Both parents are responsible for ensuring their child’s financial well-being in Massachusetts, and the amount is determined using the Massachusetts child support calculator. In most cases, however, only the non-custodial parent (who does not have primary physical care of the kid) pays child support.
The “custodial parent” is the parent who lives with the child and is responsible for their care. This parent is still liable for average child support, but the law expects that the custodial parent spends the required amount on the kid directly.
The amount of assistance is determined by criteria known as child support guidelines. Parents can agree to pay more than the recommended amount, but seldom less with court consent. In any situation, if a judge believes that it is in the child’s best interest, a court can vary from the standards and alter the amount of support up or down.
How to Calculate Child Support Payments in MA
Child support guidelines and procedures are available on the Massachusetts Courts website to assist you in using the Massachusetts child support calculator to calculate your fair share of child support. To calculate support, you’ll need to know both parents’ gross earnings. Gross income is defined as money collected from all sources for child support, including earnings, bonuses, salaries, dividends, royalties, pensions, military pay, disability, and social security income.
Child support is computed by summing the combined salaries of both parents and dividing the assistance proportionally between them. In other words, if the parents earn $6,000 and $4,000 per month, their respective proportionate support duties will be 60% and 40%.
Parents must also finance the expenditures of a child’s health insurance and schooling. If it’s in the child’s best interest and the parents can afford it, a court may order parents to divide the costs of extracurricular activities like summer camp or private school.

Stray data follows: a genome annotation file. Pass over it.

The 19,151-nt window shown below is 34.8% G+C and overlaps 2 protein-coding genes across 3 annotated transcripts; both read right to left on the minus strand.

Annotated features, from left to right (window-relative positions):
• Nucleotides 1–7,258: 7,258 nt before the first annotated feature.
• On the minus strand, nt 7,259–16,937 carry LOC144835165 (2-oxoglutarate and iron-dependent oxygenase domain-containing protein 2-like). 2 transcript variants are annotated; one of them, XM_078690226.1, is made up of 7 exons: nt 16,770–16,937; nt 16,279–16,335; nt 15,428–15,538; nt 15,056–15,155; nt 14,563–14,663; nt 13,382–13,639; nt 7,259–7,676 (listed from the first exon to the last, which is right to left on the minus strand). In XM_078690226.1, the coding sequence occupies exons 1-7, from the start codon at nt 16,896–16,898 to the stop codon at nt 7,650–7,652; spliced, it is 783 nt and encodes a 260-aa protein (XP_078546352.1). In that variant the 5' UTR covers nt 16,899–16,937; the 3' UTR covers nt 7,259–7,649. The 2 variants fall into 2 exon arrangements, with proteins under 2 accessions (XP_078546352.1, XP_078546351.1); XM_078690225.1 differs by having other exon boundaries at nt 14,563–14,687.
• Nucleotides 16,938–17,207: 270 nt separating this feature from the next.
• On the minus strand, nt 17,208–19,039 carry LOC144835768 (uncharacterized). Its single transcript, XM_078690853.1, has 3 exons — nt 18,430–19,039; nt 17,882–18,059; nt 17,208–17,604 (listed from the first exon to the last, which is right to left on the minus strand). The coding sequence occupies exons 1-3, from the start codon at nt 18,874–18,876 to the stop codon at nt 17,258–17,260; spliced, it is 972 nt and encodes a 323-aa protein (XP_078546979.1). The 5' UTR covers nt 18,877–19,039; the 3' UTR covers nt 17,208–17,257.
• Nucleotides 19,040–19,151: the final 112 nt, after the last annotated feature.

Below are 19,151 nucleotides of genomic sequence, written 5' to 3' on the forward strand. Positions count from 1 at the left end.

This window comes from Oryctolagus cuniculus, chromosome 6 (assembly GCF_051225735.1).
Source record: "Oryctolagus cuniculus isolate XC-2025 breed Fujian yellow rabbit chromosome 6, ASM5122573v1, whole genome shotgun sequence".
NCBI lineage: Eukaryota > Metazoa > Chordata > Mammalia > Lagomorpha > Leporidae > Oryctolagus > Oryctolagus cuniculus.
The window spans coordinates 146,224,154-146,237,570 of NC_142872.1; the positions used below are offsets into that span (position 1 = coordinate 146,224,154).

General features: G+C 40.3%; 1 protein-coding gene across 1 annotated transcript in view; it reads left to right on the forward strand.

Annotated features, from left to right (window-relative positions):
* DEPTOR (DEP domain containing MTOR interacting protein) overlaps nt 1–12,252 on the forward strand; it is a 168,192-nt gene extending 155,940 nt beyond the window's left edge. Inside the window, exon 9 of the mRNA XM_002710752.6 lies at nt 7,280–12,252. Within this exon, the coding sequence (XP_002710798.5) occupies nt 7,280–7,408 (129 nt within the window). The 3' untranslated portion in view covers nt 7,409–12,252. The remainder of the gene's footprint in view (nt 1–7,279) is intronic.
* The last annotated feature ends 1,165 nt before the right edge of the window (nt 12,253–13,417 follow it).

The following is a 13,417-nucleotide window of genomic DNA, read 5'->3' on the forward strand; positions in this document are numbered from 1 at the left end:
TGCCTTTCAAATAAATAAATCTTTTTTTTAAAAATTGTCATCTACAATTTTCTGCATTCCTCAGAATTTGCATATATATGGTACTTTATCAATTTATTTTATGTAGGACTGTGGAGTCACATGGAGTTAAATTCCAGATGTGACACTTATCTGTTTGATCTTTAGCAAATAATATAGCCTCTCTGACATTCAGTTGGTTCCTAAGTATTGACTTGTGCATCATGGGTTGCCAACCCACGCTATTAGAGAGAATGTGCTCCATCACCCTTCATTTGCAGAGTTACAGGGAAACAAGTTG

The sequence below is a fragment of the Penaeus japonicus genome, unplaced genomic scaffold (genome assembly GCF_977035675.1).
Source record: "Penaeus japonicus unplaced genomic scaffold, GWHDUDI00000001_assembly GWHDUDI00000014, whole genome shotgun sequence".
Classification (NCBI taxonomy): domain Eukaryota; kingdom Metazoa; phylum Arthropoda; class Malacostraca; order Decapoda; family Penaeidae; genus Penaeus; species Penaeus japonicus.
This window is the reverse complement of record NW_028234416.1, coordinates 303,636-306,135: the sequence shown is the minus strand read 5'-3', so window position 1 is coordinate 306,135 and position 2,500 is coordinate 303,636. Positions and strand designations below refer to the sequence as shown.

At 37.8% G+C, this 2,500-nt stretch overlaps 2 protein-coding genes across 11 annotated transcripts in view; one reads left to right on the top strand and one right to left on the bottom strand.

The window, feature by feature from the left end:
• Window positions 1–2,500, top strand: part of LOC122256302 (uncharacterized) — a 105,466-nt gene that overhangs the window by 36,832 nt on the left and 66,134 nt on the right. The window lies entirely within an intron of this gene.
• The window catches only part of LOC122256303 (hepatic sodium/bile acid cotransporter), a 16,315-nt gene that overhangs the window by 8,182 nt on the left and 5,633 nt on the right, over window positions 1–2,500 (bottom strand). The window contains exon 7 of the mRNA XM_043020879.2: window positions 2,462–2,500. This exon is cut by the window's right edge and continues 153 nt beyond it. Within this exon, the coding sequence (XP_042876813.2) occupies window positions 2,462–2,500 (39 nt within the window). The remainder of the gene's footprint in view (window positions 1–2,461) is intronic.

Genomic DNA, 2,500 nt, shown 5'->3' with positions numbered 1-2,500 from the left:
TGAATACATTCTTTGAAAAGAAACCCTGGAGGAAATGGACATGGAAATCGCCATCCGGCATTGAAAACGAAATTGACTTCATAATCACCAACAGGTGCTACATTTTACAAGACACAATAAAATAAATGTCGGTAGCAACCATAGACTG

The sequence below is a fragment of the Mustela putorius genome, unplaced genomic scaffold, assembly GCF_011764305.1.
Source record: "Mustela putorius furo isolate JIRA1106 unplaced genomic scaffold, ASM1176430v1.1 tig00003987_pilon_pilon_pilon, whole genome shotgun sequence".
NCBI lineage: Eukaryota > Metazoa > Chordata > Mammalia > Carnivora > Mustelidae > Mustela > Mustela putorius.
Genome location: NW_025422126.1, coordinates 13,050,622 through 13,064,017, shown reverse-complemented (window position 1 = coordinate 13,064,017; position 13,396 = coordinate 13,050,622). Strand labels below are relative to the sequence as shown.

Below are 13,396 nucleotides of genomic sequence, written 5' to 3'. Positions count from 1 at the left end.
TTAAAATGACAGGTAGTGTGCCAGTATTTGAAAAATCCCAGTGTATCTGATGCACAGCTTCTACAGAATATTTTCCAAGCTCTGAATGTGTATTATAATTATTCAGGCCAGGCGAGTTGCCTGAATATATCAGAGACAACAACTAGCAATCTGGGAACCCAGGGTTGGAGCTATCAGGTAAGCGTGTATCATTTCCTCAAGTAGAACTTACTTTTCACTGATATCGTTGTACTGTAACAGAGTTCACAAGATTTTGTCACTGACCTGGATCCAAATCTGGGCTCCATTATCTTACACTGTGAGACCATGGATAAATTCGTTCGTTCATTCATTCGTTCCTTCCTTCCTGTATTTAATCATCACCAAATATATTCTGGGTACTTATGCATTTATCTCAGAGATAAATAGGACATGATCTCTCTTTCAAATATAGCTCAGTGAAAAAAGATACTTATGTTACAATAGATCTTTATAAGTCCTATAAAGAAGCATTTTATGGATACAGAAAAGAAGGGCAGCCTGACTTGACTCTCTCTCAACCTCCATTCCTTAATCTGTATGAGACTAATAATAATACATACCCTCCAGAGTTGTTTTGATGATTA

A court can impute (give) a larger income to one parent who is purposefully or willingly jobless or underemployed and reports a lower income than in the past. Simply put, if a parent does not work, they cannot avoid paying child support.
Guidelines For Child Support Payments in Massachusetts
Depending on how the parents split custody or parenting time, the standards utilize various formulas. There is a standard formula to calculate payments.
However, it is based on the premise that the child lives with one parent for the majority of the time and with the other parent for around one-third of the time. If the non-residential parent has less than one-third of the parenting time, the court may raise the amount of support.
When the parents have nearly equal custody, and attendance time, each parent must fill out a child support worksheet to determine their financial responsibilities. The difference between the two amounts is paid to the parent who receives the lesser weekly assistance amount.
If Parent A has a weekly support amount of $500 and Parent B has a weekly support level of $400, Parent A pays the difference of $100 to Parent B.
When a parent spends more than one-third but less than half of their time with the kid, the parent who spends the most time (more than 50 percent) should complete the form as the Recipient.
Then you must repeat the computation as if both parents worked full-time (as in the paragraph immediately above). The amount provided to the Recipient will be the average of the basic support (first calculation) and the second, shared calculation.
Challenging the Amount of Child Support
When you’ve finished the calculations, the result will be an amount of assistance that the state believes is suitable for your kid. However, there are situations when the overall amount or the manner it is distributed is unjust. You can still petition the court to change the amount before the order is in place, but you must establish that it is in the child’s best interests.
When assessing whether or not to modify support, courts examine the following factors:
- The parents’ agreement on a separate amount of average child support.
- The child’s specific abilities or requirements.
- The child incurs excessive medical or other expenditures.
- The amount required for a parent to maintain herself.
- Whether or whether the paying parent is incarcerated.
- Whether there is a significant discrepancy between the parents’ living standards.
- Significant medical costs incurred by a parent.
- A parent’s out-of-pocket travel or other parenting costs.
- Whether a parent and kid can be reunited if a child was separated from the family for a while due to maltreatment or domestic abuse.
- Whether the guidelines’ implementation would result in an unfair order.
- Significant health-care costs incurred by a parent.
- If a parent’s childcare costs are disproportionately high in comparison to their income.